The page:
Grand Theft Auto IV: I have a bad habit of giving up and going to bed once I’ve failed a nasty quest a few times.  That’s bad because I’ll have to face it again when I reload and in this case, I just haven’t felt like it.  (These mostly involve car chases, which I’m lousy at.)

Still, it’s an intriguing game.  I like the fact that– unlike, say, Oblivion– not all quests involve killing people.  The characters are fun and the game both celebrates and satirizes vulgarity and violence.  A cute touch: if you play pool with your cousin Roman, he makes fun of you; if you go with your girlfriend Michelle, she’s supportive.

Mass Effect: Yes, #1.  I decided to replay it a) to redo the ending for ME2’s sake, and b) to see if it’s more fun with harder combat.

Futuristic winter driving

Answer: yeah, it’s a lot more challenging… I have to be careful in fights now, and use all my resources.  Mind you, the combat is still not as varied or interesting as many another game.  I hope they’ve spiced it up in ME2.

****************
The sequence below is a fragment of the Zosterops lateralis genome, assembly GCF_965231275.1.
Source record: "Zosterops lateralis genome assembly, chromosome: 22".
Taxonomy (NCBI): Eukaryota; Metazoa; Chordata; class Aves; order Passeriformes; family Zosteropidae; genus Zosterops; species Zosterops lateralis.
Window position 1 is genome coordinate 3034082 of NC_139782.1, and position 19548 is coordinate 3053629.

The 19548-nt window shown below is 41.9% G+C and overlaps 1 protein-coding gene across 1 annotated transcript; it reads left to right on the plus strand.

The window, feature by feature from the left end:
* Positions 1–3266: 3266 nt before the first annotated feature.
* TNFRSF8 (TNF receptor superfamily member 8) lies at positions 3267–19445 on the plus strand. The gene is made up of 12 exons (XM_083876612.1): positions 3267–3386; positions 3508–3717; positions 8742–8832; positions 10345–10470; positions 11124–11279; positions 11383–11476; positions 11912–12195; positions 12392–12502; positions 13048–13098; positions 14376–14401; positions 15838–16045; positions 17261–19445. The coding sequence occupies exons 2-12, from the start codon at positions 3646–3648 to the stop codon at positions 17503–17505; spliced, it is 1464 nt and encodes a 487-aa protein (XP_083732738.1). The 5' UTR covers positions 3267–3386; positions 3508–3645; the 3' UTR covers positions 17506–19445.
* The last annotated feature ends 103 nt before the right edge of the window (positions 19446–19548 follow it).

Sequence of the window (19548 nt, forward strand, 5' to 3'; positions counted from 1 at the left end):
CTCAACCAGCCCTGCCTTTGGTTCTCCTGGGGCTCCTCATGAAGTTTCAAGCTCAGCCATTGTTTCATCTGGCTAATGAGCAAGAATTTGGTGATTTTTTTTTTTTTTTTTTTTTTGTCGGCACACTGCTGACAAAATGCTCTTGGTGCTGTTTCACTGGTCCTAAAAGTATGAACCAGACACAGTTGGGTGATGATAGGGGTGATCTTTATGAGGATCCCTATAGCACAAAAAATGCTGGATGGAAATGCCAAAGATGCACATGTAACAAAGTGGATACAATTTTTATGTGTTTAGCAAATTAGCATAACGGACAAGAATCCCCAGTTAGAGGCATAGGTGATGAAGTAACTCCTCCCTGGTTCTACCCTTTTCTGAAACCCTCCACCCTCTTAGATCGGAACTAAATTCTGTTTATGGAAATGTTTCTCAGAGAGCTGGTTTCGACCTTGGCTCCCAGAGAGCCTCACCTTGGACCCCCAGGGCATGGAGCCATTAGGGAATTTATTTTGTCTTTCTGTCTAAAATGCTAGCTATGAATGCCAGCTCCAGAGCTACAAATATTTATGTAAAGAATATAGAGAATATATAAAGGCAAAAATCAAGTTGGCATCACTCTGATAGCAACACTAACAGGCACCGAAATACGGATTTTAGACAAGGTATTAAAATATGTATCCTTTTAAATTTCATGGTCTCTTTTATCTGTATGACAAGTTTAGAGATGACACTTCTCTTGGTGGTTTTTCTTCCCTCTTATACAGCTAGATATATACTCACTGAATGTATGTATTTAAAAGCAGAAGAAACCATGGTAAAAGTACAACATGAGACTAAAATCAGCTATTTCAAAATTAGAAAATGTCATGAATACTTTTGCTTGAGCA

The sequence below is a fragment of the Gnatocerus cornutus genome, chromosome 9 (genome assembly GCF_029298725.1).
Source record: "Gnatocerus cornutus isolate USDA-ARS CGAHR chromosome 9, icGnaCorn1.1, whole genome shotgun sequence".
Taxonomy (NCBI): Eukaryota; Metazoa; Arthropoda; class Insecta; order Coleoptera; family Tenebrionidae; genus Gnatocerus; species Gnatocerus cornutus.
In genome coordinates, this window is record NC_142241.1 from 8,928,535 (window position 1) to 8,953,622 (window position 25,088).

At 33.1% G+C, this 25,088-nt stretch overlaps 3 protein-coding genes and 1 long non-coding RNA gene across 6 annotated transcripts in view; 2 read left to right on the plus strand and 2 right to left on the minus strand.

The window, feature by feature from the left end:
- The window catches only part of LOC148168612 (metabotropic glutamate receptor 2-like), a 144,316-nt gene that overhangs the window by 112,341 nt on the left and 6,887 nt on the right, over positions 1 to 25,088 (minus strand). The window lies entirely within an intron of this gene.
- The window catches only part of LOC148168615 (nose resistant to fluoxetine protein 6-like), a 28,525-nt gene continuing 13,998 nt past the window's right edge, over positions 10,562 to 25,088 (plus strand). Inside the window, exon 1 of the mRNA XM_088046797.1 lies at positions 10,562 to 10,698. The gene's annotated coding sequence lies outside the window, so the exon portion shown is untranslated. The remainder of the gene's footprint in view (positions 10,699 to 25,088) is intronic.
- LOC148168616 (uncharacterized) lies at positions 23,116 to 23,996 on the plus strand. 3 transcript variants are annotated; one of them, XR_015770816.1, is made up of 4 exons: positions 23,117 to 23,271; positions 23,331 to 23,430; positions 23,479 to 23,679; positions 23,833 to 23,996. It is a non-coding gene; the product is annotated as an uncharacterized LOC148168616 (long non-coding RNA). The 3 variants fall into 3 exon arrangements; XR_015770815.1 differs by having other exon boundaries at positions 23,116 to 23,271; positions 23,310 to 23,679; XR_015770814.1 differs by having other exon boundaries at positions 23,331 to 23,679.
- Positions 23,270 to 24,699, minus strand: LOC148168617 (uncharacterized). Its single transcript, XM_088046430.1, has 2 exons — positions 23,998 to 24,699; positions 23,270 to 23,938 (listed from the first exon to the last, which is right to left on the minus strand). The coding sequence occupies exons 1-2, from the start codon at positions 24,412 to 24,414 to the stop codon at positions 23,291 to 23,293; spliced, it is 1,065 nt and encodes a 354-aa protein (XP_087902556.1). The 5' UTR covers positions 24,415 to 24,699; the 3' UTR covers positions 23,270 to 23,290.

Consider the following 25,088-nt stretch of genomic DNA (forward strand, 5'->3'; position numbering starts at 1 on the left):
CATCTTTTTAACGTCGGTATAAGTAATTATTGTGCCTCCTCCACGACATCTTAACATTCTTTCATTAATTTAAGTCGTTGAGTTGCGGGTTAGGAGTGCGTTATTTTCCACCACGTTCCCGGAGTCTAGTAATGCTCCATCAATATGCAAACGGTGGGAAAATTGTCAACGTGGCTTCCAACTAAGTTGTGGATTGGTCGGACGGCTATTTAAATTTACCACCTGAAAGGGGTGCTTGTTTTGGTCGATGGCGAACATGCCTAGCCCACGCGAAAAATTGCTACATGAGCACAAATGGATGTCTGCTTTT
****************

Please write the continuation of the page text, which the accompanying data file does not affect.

I’m a lot better at shooters by now… there was a particular fight I was dreading, since I had to try it over and over on my first playthrough.  It’s the first encounter with a Geth Armature, and replaying it is doubly annoying since it starts with an unskippable cutscene.  But it was actually pretty easy this time.  (Hint: head left into cover and deal with the minions.  Then just pick off the Armature from cover– its attacks are deadly but predictable.)

Bioshock: Also #1… hey, it’s hard to justify dropping 50 clams on a game right now.  I’d kind of dropped Bioshock after dealing with the first couple of Big Daddies.  I’ve gotten a lot further this time… fortunately I’ve learned how to handle them, and you get better weaponry and plasmids anyway.  I still run into spots where I’m frustratingly low on weapons, health, and Eve; on the other hand, that makes it all the more rewarding to finish a level.  The environment is spectacular, and they’ve taken a refreshing approach to villainy– Andrew Ryan is a crazy arrogant bastard, and yet they give him some great lines and great voice acting.  It’s refreshing to have the villain serving not eeeevil but a recognizable, real political ideology.